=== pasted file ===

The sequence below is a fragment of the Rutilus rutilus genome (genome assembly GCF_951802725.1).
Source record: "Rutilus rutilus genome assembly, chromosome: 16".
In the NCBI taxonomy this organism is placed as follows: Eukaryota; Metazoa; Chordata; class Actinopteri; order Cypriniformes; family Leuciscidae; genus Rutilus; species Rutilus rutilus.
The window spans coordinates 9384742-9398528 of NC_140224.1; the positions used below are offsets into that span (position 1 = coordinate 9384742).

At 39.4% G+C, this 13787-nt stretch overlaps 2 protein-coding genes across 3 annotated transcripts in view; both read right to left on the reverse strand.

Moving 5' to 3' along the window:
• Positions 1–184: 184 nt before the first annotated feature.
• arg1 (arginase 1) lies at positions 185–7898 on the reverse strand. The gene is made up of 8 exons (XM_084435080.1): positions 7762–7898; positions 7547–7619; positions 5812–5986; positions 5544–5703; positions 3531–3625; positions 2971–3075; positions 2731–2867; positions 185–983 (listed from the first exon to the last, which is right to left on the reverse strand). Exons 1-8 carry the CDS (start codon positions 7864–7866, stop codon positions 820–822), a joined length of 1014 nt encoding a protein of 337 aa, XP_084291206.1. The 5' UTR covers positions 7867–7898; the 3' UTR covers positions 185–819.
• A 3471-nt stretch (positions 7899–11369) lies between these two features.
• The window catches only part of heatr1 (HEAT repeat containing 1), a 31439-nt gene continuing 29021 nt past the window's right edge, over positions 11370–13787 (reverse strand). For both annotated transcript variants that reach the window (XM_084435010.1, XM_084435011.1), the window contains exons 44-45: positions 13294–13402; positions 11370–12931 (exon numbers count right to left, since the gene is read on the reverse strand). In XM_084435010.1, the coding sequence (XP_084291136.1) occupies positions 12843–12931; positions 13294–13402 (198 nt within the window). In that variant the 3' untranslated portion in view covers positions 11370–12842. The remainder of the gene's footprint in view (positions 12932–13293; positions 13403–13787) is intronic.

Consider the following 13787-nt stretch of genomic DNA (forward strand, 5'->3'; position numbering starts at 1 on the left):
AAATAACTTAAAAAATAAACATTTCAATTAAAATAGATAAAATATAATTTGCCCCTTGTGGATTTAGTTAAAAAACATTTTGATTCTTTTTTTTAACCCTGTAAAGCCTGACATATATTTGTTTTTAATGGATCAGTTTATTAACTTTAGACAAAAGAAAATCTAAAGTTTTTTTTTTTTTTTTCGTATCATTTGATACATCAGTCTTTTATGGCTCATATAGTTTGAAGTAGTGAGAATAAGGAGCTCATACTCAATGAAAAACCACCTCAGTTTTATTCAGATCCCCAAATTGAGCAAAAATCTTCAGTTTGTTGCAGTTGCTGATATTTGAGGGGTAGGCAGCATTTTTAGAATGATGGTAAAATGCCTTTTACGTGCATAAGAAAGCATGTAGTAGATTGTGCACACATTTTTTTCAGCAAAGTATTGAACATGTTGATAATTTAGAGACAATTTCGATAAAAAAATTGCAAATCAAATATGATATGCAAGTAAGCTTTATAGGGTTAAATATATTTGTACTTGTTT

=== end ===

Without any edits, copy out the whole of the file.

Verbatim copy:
The sequence below is a fragment of the Rutilus rutilus genome (genome assembly GCF_951802725.1).
Source record: "Rutilus rutilus genome assembly, chromosome: 16".
In the NCBI taxonomy this organism is placed as follows: Eukaryota; Metazoa; Chordata; class Actinopteri; order Cypriniformes; family Leuciscidae; genus Rutilus; species Rutilus rutilus.
The window spans coordinates 9384742-9398528 of NC_140224.1; the positions used below are offsets into that span (position 1 = coordinate 9384742).

At 39.4% G+C, this 13787-nt stretch overlaps 2 protein-coding genes across 3 annotated transcripts in view; both read right to left on the reverse strand.

Moving 5' to 3' along the window:
• Positions 1–184: 184 nt before the first annotated feature.
• arg1 (arginase 1) lies at positions 185–7898 on the reverse strand. The gene is made up of 8 exons (XM_084435080.1): positions 7762–7898; positions 7547–7619; positions 5812–5986; positions 5544–5703; positions 3531–3625; positions 2971–3075; positions 2731–2867; positions 185–983 (listed from the first exon to the last, which is right to left on the reverse strand). Exons 1-8 carry the CDS (start codon positions 7864–7866, stop codon positions 820–822), a joined length of 1014 nt encoding a protein of 337 aa, XP_084291206.1. The 5' UTR covers positions 7867–7898; the 3' UTR covers positions 185–819.
• A 3471-nt stretch (positions 7899–11369) lies between these two features.
• The window catches only part of heatr1 (HEAT repeat containing 1), a 31439-nt gene continuing 29021 nt past the window's right edge, over positions 11370–13787 (reverse strand). For both annotated transcript variants that reach the window (XM_084435010.1, XM_084435011.1), the window contains exons 44-45: positions 13294–13402; positions 11370–12931 (exon numbers count right to left, since the gene is read on the reverse strand). In XM_084435010.1, the coding sequence (XP_084291136.1) occupies positions 12843–12931; positions 13294–13402 (198 nt within the window). In that variant the 3' untranslated portion in view covers positions 11370–12842. The remainder of the gene's footprint in view (positions 12932–13293; positions 13403–13787) is intronic.

Consider the following 13787-nt stretch of genomic DNA (forward strand, 5'->3'; position numbering starts at 1 on the left):
AAATAACTTAAAAAATAAACATTTCAATTAAAATAGATAAAATATAATTTGCCCCTTGTGGATTTAGTTAAAAAACATTTTGATTCTTTTTTTTAACCCTGTAAAGCCTGACATATATTTGTTTTTAATGGATCAGTTTATTAACTTTAGACAAAAGAAAATCTAAAGTTTTTTTTTTTTTTTTCGTATCATTTGATACATCAGTCTTTTATGGCTCATATAGTTTGAAGTAGTGAGAATAAGGAGCTCATACTCAATGAAAAACCACCTCAGTTTTATTCAGATCCCCAAATTGAGCAAAAATCTTCAGTTTGTTGCAGTTGCTGATATTTGAGGGGTAGGCAGCATTTTTAGAATGATGGTAAAATGCCTTTTACGTGCATAAGAAAGCATGTAGTAGATTGTGCACACATTTTTTTCAGCAAAGTATTGAACATGTTGATAATTTAGAGACAATTTCGATAAAAAAATTGCAAATCAAATATGATATGCAAGTAAGCTTTATAGGGTTAAATATATTTGTACTTGTTT